• Question yourself when you see a behavior. For example, the worst Saturday. Resonating in your parenting heart as fear and failure on an epic level. Might just be a bad day.
  • Pick apart a pattern.
  • The 3 year old- when you give a string of directions, can’t follow. Or giving 12 year old commands- and they are too old for this.
  • We go down the rabbit hole of why a child won’t brush teeth when it’s really about independence.
  • Don’t awfulize everything. “Everyday’s a crap day! These kids are always bad! I’m a terrible parent!” Actually, it’s just 4pm that sucks!
  • Find the silver linings.
  • Lots of corrections. Stop, don’t. When is the last time you highlighted or praised or found the good of your family? Must find the strengths! Nobody wakes up and intends to make life hard for their family. We do a lot of habitual thinking. We become the hammer and the kids become the nail. And we wait for the nail to change. Pattern of suffering.
  • Need to pivot and step back. Sometimes, if a child has executive functioning issues, people try to push positive parenting techniques but that doesn’t work. They need rewards. You push those rewards on a neuro-typical kid and it’s a disaster. Studies are clear that rewards can have a negative consequence with neuro-typical kids.
  • Sibling- Did you create competition? Scapegoating? Did you make one in charge of the other? Are they hungry? Are you feeling like they need to fight it out?
  • Script: NOT “I need you to be kinder to your sister.” Instead “Gosh, being a big sister sucks sometimes. Your siblings can be enormous pains in the butt sometimes!” Flicker of recognition. I get you. Mom or Dad gets me. Then they can tell you what’s on their heart. It’s a safe place to vent.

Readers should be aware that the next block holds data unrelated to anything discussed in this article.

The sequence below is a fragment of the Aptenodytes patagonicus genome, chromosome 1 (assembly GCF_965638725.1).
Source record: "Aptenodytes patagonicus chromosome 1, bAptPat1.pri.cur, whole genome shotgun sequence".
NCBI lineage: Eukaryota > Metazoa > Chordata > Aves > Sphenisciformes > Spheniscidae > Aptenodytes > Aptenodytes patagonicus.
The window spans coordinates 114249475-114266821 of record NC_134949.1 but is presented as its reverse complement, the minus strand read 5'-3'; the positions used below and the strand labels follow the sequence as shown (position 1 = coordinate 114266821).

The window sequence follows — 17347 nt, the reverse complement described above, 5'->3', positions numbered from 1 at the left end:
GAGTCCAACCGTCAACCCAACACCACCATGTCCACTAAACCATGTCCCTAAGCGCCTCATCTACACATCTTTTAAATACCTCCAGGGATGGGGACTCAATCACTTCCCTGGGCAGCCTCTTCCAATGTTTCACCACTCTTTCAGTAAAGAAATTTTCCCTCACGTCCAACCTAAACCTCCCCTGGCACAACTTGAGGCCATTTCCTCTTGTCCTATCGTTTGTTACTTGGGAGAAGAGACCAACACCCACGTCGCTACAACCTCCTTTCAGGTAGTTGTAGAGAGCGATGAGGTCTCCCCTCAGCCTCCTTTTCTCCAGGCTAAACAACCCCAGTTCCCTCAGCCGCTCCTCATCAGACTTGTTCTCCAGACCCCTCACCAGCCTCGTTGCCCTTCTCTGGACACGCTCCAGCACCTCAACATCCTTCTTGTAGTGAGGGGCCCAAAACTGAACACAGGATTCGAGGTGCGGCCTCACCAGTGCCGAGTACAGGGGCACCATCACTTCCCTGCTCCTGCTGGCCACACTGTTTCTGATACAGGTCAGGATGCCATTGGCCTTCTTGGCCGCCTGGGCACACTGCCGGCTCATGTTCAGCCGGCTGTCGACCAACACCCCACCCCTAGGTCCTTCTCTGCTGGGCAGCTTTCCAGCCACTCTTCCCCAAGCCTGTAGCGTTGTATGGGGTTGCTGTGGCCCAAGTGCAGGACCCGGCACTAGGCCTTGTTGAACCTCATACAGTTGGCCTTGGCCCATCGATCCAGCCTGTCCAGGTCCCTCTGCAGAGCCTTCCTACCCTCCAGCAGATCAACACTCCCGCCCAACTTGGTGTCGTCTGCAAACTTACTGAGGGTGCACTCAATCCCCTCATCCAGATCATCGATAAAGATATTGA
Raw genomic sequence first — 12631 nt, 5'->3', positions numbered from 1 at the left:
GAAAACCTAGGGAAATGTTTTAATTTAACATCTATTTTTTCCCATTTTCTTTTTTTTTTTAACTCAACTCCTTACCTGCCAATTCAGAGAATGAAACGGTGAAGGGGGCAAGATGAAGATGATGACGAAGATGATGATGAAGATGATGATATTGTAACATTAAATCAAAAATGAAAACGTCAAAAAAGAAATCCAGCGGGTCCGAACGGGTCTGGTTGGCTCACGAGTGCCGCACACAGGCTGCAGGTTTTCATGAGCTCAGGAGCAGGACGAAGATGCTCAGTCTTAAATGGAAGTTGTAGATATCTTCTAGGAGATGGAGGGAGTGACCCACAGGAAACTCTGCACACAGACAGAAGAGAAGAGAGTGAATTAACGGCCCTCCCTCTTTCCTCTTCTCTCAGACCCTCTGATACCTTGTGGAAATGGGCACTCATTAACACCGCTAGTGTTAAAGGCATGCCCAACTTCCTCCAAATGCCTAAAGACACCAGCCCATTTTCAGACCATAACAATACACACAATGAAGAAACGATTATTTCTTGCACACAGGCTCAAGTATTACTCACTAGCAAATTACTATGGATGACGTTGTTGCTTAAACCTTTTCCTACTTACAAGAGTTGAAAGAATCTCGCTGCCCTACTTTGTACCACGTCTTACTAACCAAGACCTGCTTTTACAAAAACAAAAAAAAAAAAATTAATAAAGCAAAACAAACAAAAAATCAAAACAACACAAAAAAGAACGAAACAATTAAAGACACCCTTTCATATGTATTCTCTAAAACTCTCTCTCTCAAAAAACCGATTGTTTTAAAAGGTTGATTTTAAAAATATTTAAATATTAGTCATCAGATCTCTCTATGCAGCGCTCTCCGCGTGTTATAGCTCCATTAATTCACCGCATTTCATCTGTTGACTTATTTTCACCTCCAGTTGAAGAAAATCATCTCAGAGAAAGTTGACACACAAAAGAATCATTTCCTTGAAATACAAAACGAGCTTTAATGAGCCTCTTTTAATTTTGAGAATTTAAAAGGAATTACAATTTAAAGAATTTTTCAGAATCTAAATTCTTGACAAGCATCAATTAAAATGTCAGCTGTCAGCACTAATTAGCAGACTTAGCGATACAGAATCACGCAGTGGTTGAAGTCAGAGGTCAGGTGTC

• Family meetings work- but sometimes you need one on one.
  • Unpacking of pain- resentment, trust broken, takes a long time. We want this to be quick. “Thank you, received.” No. Sometimes the walls around a child’s hear are thick. And if you bulldoze them they strengthen. Continue to show up. Compasison. Non judgement. Works.
  • It needs to be compassion AND strength. “Having a little brother can suck AND I’m not going to allow you to beat the crap out of him.” Be consistent. Need the boundaries. Awaken. Everyone wants a result quickly. And it hits the nerves.
  • Fall out of pose with grace. Fall out of parenting with grace. This is what good parents and good leaders do. That’s what a parent is- a leader of their family. So- your child wants a popsicle- you might decide to change your mind and say; “Yes, this is a good idea.” Don’t get passive aggressive or be so focused on rules you can’t pivot.
  • Happy is not a state of being- it’s a mood. We want our kids to experience a full range of appropriate emotions.”
  • Parents often hold onto rules too far.
  • Must learn to apologize. Make mistakes. Try again.
  • Drive by parenting- yell from the other room. Teach child to yell for you. Quiet person- you had to go to him. Your parents teach you how to treat them.
  • Engaging with your child- create a routine- then you can play legos. Yelling commands at a child’s head is not going to change a child’s behavior.
  • When you think of the way you engage with your child- if you took that behavior into the workplace or with your friends- is it unacceptable? If you were being filmed?